City That Never Sleeps - A resubmission - My Family Travels

The car barely touched me, the driver obviously having no regard for pedestrians that attempted to cross the street. To him, arriving at his destination was far more important than the safety of those outside the car. Most New Yorkers were impatient in this way, including me. I grew up in the Bronx, the ghetto, but, despite how close it was to Manhattan, I rarely went there. Now, because I am much older, I go down a lot and enjoy just getting lost in the crowd.
                I’ve never felt so alive getting lost in the cramped crowd that wandered around Times Square. It was so packed there on most days that I could barely even move. Sure, I got impatient and would push people out of my way on occasion, but I still enjoyed being a part of a crowd of a variety of people. Spanish, black, Native American, Indian, bums, bag ladies, bag men, cops, crazy people who followed you for about two blocks… call me crazy, but I absolutely adored it. To me, seeing and meeting people that are extremely different than you was a beautiful thing.
                The night life was just as amazing. The lights were absolutely gorgeous and even more whacky characters showed their faces. Once, I went to a comedy club with my two uncles and two of their friends. It was late and the “adult humor” was going. To be honest, I find this type of humor much more amusing than general humor. It’s more real and never dull. Sure, it got a bit stereotypical and focused a good amount on race, but there was no doubt it was funny.   I especially enjoyed it when the Spanish comedians went up and spoke, me being of latin descent and all. They spoke of girlfriends and people they encountered and trips to fast food places… little things like that, REAL things like that, tend to be much more enjoyable than the little kiddy innocent jokes. To me, when you find humor in what is real, you can laugh in the face of adversity and eventually overcome any feelings of self-consciousness you may have. When it’s out in the open, people learn to accept and appreciate things a lot quicker than when it’s hidden. You can’t exactly get rid of what you know is there, you know?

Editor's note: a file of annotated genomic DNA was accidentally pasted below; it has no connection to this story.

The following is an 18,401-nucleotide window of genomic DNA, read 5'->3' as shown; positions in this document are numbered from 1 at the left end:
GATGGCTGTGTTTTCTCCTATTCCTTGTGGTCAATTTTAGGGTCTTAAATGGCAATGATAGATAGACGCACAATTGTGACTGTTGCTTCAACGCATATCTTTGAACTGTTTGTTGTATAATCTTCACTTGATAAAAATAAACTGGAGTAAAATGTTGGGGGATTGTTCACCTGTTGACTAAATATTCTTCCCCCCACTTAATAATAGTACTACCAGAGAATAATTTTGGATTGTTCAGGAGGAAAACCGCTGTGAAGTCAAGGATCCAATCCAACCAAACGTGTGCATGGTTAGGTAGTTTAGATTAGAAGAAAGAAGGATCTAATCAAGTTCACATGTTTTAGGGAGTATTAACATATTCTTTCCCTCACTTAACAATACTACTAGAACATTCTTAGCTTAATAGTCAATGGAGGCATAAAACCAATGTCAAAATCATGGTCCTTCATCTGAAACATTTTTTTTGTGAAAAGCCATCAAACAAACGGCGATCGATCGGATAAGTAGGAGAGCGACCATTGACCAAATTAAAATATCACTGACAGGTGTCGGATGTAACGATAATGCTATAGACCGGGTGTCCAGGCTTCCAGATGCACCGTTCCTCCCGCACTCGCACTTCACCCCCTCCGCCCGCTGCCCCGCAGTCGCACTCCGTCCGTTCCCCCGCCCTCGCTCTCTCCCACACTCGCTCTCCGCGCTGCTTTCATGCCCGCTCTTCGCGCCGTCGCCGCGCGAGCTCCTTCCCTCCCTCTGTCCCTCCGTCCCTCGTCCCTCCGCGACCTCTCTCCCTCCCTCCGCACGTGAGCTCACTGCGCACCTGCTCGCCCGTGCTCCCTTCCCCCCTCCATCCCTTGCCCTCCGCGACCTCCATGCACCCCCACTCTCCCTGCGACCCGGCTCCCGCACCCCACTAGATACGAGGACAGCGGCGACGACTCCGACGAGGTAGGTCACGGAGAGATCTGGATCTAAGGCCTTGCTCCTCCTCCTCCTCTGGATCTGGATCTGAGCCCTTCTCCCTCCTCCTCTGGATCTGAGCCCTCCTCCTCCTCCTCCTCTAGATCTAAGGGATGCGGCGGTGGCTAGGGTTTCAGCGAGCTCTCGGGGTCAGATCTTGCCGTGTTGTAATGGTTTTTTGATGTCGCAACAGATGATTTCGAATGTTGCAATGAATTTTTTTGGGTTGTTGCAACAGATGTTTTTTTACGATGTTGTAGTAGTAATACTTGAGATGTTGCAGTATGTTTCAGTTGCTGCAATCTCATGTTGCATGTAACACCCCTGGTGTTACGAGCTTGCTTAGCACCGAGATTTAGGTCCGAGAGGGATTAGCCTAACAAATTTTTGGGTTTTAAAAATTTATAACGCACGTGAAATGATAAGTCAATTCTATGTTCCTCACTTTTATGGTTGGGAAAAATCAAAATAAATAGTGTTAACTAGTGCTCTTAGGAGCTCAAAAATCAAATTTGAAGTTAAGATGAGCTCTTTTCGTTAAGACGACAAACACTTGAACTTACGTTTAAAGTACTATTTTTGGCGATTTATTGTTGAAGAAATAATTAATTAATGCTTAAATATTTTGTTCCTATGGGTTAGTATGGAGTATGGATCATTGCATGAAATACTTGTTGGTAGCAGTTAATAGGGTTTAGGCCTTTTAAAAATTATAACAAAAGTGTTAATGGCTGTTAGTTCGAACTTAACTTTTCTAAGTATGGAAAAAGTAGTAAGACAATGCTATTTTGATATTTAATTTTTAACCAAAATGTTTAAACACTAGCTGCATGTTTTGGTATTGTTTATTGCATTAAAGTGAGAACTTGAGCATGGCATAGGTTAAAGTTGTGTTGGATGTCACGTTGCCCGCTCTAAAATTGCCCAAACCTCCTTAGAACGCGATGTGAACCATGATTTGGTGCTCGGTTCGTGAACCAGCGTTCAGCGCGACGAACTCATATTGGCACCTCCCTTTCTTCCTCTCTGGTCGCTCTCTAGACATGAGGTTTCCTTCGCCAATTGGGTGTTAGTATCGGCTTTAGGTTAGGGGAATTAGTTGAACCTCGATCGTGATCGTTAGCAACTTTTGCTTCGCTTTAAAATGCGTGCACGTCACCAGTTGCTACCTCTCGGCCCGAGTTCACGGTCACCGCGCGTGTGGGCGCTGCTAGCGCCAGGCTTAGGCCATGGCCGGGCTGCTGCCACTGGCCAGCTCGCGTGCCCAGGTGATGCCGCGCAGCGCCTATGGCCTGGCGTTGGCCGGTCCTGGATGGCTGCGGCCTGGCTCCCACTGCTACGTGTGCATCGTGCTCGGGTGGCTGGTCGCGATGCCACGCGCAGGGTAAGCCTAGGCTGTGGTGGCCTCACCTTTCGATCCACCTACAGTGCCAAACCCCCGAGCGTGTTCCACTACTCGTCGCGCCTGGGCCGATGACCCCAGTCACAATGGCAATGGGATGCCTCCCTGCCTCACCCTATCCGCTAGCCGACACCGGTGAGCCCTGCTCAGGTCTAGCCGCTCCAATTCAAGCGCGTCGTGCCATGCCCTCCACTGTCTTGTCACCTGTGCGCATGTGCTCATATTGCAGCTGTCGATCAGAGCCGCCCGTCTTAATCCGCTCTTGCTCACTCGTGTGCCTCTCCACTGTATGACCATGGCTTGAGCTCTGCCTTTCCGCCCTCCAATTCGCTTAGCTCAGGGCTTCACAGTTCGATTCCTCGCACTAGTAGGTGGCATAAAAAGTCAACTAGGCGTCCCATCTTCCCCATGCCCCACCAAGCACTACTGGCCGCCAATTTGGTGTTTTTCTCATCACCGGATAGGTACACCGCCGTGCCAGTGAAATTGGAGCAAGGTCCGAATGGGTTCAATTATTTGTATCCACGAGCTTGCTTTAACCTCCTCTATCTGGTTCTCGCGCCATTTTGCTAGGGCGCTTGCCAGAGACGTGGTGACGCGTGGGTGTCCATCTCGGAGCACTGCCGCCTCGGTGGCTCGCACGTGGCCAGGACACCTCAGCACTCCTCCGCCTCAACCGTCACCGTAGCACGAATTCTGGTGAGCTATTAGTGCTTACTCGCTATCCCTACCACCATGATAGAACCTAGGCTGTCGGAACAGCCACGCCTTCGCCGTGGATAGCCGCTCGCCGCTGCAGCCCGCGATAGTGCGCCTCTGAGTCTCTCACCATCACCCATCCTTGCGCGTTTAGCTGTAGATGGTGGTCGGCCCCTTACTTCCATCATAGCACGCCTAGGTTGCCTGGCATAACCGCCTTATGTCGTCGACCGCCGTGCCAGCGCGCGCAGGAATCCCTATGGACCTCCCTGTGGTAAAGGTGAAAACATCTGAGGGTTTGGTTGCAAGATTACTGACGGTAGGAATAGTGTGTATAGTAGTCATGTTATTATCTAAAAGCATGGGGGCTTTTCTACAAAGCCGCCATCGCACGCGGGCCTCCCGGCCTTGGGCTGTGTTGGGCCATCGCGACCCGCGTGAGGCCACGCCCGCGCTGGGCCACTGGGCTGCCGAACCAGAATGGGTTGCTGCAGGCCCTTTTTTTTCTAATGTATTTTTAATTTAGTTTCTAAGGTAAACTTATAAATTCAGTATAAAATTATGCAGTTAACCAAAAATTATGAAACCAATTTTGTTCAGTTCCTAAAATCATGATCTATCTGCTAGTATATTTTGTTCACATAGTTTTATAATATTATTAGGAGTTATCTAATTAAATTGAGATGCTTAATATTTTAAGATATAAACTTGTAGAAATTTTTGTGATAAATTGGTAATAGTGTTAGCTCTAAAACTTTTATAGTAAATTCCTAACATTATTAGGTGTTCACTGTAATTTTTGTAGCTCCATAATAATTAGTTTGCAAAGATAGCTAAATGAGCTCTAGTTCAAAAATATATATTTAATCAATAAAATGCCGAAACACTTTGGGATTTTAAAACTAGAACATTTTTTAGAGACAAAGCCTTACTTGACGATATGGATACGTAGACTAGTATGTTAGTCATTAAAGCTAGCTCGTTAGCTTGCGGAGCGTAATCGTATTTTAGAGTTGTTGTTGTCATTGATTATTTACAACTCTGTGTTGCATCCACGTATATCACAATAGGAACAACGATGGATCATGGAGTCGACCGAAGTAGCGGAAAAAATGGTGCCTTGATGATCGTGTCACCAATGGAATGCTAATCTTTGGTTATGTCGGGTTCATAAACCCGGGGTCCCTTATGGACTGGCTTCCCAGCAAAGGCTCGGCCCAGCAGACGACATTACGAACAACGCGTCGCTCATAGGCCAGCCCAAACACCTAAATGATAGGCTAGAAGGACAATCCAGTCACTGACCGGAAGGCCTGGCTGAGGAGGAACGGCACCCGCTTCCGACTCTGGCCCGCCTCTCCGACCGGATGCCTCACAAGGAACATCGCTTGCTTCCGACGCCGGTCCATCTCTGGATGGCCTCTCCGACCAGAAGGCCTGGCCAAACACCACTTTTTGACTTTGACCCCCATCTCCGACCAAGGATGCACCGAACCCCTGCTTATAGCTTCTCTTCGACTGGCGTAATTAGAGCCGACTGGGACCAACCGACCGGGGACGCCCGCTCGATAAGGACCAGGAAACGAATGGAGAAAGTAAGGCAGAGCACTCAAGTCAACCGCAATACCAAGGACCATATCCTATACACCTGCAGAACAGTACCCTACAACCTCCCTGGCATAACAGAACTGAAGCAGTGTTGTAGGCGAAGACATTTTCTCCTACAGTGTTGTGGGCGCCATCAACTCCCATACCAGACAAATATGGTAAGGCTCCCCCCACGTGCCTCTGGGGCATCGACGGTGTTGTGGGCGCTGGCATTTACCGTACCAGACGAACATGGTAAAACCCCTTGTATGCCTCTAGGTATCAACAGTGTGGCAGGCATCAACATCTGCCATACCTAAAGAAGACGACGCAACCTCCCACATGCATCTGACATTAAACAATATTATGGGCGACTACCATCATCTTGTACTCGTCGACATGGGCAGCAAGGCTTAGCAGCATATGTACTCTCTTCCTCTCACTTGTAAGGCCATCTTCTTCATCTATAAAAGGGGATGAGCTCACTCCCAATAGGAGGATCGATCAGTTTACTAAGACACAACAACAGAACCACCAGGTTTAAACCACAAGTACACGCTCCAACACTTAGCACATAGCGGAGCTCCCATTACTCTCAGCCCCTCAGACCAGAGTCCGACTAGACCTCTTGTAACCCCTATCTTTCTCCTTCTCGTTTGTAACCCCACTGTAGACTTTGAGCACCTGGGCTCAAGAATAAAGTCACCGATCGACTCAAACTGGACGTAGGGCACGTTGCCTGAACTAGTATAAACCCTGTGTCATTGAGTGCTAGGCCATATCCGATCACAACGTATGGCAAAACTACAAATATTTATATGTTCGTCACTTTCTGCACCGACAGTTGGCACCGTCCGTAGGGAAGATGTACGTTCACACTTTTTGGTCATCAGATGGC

That night, we walked quite a few blocks back to my uncle’s friend’s car. Parking was hard to come by in Manhattan, but I’m sure that’s quite obvious. It was so dark and a significantly lesser amount of people were out, but we did encounter a good deal. Drunks, mainly. My uncle was asked by a drunk guy to give him a light for his cigarette and his coordination was so poor due to being intoxicated that it took him almost 6 minutes to light it. It was a bit amusing.
              To some people, it’s scary and unthinkable to be around so many different people in a large city. They think of it as dangerous and are afraid that they might get shot or something. Personally, I love the city and the vast amount of people. You meet so many unique people. Whether they lead positive lives or not, I think it’s just fascinating to meet and learn of someone who leads a completely different life from you. I guess I’m somewhat of a people scholar, if you want to put it that way. Never have I met someone that I don’t wonder about, especially in the best city in the world (in my opinion).

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